Sunday, 9 January 2011

Looking Back & Looking Forward

Looking Back
In true Gnome style I'm only now starting to think about a retrospective on the year when everyone else has done theirs and is busy notching up new ticks for 2011. I've been looking through the blog entries for the last year: even if no one else reads this blog I always enjoy looking back on what I've done and find that reading the entry brings back the excitment (or disappointment) of the occasion quite vividly. After having done the county year list in 2009, I wasn't going to make any special listing efforts for 2010 and instead enjoyed a rather laid back birding year. In fact I even stopped posting my list totals on the blog part way through the year. My priority was to add to my rather meagre life list total so when I did venture out of the county it was usually to tick off a convenient long-staying and nearby rarity. I think that birders (ignoring RSPB'ers and garden bird watchers) end up settling somewhere on a line between hardcore twitcher (prepared to travel any distance for a new tick) and dedicated patch worker (who never travels anywhere). I'm very much at the patchworker end of the scale though this last year saw me doing quite a few twitches that were within reasonable striking distance. I've more or less settled on a rule of thumb that I'm prepared to travel for a couple of hours for something, preferably something long-staying so that it's a reasonably sure-thing. This way one minimises the possibility of dipping.

In February and again in March I went to Norfolk (my first time birding there actually) where I managed to see some of the local specialities

Norfolk rough-legged buzzard, seen on a very successful trip with Badger...
Shore larks were another bird I managed to catch up with in Norfolk

In April we went on another family holiday down to Cornwall which was to prove rather momentous in that we ended up buying a house down there. This has given me the chance to do a lot more birding down there which has been really great.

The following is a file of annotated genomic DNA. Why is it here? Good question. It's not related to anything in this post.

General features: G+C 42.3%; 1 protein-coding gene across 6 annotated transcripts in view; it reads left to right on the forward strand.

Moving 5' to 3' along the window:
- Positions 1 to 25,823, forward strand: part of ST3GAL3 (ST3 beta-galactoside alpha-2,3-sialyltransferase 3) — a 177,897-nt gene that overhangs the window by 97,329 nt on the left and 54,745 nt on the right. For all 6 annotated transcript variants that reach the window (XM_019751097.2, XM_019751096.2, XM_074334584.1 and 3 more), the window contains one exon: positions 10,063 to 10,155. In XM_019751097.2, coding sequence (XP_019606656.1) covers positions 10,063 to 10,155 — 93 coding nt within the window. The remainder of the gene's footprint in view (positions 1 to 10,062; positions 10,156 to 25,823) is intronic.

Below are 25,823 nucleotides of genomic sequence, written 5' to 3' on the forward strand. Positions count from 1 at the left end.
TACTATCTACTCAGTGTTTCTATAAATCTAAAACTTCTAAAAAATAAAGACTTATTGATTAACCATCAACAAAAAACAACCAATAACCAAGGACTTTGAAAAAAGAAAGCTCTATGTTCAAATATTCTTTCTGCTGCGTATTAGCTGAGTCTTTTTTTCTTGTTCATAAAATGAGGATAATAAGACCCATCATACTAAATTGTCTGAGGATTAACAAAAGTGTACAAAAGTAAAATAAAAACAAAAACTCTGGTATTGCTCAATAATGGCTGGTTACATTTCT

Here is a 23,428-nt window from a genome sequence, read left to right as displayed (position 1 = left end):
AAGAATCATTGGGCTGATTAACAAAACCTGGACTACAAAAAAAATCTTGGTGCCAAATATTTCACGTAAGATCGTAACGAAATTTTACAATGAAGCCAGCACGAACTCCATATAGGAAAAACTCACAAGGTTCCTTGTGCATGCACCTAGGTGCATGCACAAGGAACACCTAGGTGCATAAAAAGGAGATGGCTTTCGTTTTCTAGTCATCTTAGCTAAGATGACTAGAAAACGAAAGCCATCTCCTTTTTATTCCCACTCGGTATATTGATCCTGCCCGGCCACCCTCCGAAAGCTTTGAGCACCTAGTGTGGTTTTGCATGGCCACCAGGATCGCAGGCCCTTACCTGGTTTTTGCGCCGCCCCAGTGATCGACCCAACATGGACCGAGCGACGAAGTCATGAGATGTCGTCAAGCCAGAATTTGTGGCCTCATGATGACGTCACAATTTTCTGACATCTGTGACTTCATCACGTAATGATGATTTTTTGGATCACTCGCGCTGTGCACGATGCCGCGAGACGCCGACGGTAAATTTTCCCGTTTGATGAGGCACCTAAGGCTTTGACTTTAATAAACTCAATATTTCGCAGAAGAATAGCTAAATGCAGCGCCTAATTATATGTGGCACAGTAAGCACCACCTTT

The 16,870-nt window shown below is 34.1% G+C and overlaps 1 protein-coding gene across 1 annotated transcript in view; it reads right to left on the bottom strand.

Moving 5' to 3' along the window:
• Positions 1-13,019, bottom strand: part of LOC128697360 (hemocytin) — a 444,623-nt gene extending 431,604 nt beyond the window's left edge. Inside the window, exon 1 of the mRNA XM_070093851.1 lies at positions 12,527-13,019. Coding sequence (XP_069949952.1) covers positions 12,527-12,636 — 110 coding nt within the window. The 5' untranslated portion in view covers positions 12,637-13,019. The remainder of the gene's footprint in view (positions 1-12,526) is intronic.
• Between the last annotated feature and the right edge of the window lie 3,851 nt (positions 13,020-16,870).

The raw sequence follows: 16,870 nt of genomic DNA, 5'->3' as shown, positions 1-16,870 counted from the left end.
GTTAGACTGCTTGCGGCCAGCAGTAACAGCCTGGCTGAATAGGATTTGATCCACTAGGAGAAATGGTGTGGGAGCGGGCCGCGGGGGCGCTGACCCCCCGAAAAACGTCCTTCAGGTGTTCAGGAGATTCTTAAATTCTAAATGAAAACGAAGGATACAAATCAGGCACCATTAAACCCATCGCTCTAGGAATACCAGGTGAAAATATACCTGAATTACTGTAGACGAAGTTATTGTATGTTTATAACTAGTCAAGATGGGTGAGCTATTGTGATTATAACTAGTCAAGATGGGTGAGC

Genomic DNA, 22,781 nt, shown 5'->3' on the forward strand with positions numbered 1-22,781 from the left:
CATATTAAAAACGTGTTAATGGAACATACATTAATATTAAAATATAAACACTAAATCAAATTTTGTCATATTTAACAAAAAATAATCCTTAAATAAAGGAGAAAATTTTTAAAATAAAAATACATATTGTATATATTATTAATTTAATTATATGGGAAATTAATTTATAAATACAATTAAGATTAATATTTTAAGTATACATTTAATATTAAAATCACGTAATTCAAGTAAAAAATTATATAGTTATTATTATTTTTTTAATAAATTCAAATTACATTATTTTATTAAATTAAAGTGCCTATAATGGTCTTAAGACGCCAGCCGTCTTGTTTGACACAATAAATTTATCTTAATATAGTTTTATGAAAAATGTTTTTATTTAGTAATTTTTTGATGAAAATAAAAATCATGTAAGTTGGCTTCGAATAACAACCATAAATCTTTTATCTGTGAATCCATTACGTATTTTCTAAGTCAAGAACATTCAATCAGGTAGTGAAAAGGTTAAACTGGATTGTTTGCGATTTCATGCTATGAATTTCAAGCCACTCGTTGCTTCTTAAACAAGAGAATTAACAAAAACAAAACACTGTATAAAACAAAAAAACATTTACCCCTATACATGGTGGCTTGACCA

Woodchat shrike was the highlight of the April family holiday in Cornwall

In May I embarked on a flurry of twitching trips, starting with the Clayhanger Marsh hoopoe, followed by the Frampton pratincole and the Ilkeston great reed warbler.

Clayhanger Marsh hoopoe

Ilkeston Great Reed Warbler

In June I went to Wales to do the welsh warbler double: the Marmora's warbler and the Iberian chiffchaff
Unfortunately the Marmora's warbler is rather obscured for this photo...

I also went to Berry Fen for the drake blue-winged teal.

From July onwards I started going down to Cornwall to work on the house. Some trips were more successful bird-wise than others but there was always something to see down there

According to a recent Cornish bird report there were a total of 34 different wrynecks in the county last autumn!

This dotterel was very obliging at Davidstow airfield...

...and this melodius warbler was part of a fantastic double coming a couple of minutes after I joint self-found a greenish warbler...

...another Cornish rarity in the form of the Heligan green heron...

...and a very photogenic snow bunting at Sandy Cove, Newlyn.

Apart from Cornwall there was the Dowdeswell Wilson's phalarope which conveniently appeared just up the road near Cheltenham...

...and a circuitous route to Cornwall enabled me to stop off at Lodmoor for the long-billed dowitcher

Locally, it was a great year for my patch at Port Meadow but as I have written up a review of the Port Meadow year here I won't go into detail. I also managed to add a total of ten county life ticks during the year but once again space excludes much detail here.

The best county bird for me by far must of course be the juvenile lesser yellowlegs that I found on my patch.

The lesser yellowlegs has to get my personal bird of the year award

Looking forward
So in terms of looking forward, what is my strategy for 2011? Well so far I've not ventured out of the county birding and I've not even gone birding anywhere else within the county apart from the patch. It may well be a case of concentrating on Port Meadow, Cornwall (getting my Cornish list up to a slightly more respectable number) and the odd strategic twitch for high percentage nearby rarities but perhaps over time that will change. All I can say is that I hope that I enjoy it as much as I did birding in 2010.

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